Dear friends, as far as the Church’s Magisterium is concerned, there are no bases or support for these aberrations. When you travel out of Nigeria, you would discover the difference – the people of God over here do not buy these oils to use. I’ve never seen a single request to bless oils over here, but have seen many in Nigeria. During my last holiday in Lagos, many persons brought “back to sender” oil (and the likes) for me to bless and I was alarmed, asking and wondering how the idea of “back to sender” fits in Sacred Scripture (to begin with). Even Christ taught his disciples never to retaliate when the Samaritans were hostile to them (cf. Lk. 9:54-55). It is despondent that many have derailed and are acting anti-Scriptural. Now, how would the blessing of Christ be imparted into such oil that calls itself “back to sender”? In fact, any kind of oil that is outside “Oil of Chrism”, Oil of the sick”, and oil of Catechumen” (for use in the Church), should be kindly put aside or be disposed of. This is not a matter of “it works for me”. This idea that “it works for me” should also be thrown away. Nothing works for you aside from your faith in Christ Jesus. It is your faith working for you and not the oil. For Christ to act in you, your faith is a prerequisite. This explains why Christ couldn’t work miracles in his hometown because of their lack of faith (cf. Matthew 13:58). If you need an element that should work for you alongside your faith, then get water and salt and take it to the priest for blessing! The traditional rite of exorcism (blessing) of water and salt (as scripture reveals) illustrates the power of God imparted into these elements to drive out evil spirits, restore health, purify, heal, etc. If only the power of Holy water is recognized, our people would always be in possession of it; sadly, they prefer the “kabashing” kind of oil.
Already, some dioceses in Nigeria have placed bans on any kind of oil for use by the faithful aside from the three oils used by the Church (Chrism, Catechumen, and the Sick). Personally, it took me am ample time and patience to convince my mom to get rid of the oils she had with her in our home. I couldn’t do that as a seminarian or deacon, for she wouldn’t have believed me and may even question my knowledge as to why some priests do it; rather, I waited until I became a priest, and immediately I did the needful. Even as a priest, she was reluctant to get rid of the goya oils she had with her, but eventually had to do it because her priest-son asked her to do that.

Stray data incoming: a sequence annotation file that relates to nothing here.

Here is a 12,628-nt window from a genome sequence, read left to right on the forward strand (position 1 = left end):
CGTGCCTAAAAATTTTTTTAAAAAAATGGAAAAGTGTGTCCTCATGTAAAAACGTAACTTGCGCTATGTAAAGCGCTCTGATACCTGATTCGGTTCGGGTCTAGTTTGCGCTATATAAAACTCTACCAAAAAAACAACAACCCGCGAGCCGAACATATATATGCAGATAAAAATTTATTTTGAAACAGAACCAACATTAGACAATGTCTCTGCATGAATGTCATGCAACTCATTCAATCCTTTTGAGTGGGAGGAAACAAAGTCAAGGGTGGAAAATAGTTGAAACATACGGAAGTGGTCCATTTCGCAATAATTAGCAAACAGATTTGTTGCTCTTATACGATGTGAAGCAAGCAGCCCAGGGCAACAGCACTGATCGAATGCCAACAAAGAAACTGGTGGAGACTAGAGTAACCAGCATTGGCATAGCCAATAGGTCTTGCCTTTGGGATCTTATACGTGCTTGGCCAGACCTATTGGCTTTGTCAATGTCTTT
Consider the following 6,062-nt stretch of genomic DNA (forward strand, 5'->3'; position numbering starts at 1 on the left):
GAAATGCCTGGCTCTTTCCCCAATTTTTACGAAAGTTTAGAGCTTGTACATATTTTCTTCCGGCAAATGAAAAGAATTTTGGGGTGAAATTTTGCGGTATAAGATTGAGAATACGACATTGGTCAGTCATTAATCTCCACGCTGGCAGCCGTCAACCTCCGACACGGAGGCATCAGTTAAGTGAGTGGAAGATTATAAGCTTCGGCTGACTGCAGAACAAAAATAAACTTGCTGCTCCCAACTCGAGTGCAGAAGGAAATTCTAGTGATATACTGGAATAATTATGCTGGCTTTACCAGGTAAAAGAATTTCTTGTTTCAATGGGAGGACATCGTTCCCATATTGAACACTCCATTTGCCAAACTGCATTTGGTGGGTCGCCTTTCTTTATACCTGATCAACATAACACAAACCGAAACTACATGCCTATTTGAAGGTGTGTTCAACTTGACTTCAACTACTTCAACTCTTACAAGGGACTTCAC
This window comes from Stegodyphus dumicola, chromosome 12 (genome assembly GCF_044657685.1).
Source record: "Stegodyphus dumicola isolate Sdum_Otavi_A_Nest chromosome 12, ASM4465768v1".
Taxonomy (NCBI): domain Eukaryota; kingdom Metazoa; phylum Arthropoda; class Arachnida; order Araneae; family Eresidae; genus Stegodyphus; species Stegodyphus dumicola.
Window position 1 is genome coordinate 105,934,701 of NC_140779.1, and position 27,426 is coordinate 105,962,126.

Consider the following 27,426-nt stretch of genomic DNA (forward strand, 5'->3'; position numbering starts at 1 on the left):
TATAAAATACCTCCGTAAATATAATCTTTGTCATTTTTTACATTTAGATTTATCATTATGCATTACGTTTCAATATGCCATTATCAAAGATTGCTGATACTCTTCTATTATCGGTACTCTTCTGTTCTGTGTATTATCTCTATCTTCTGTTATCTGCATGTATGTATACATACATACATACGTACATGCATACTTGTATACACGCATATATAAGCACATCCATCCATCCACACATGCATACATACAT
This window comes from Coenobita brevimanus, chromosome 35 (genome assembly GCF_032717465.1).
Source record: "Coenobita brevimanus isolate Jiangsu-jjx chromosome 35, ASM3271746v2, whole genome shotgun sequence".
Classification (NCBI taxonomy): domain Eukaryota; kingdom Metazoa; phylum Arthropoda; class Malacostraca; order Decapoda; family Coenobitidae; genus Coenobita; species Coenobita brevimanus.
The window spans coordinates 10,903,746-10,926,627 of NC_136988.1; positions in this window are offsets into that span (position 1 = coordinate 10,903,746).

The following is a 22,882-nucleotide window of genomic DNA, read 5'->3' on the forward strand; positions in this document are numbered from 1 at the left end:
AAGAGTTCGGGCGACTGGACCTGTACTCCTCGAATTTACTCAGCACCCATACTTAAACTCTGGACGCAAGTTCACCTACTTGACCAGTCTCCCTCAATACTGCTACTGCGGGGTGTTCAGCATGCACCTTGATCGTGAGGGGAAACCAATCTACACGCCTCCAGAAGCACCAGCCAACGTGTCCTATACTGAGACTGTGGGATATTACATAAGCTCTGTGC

I recall that I preached against this oil issue in a certain parish during my last holiday in Nigeria, reminding them how they were anointed priests, kings, and prophets at baptism and confirmation with the holy oils of Chrism and oil of catechumen; and that they did not need any extra kinds of foreign oils for their spiritual well-being. After that Mass, the people came around me with utmost surprise inquiring to know more about the “new teaching” on oils, which apparently wasn’t new.
Above all, I do not pose myself as an encyclopedia of knowledge, for what I have explained in this piece springs from the Church’s magisterium. I’m open to further discussion on this matter for anyone who feels that the Church has permitted the use of these foreign oils discussed above to be used by the laity, be it for “inculturation purpose” or local custom, as they often argue – I will like to read the Church’s document that approves such; for the Church cannot say something somewhere and still go ahead and contradict herself elsewhere.
Fr. Chinaka Justin Mbaeri, OSJ
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PS: Have you prayed your Rosary today?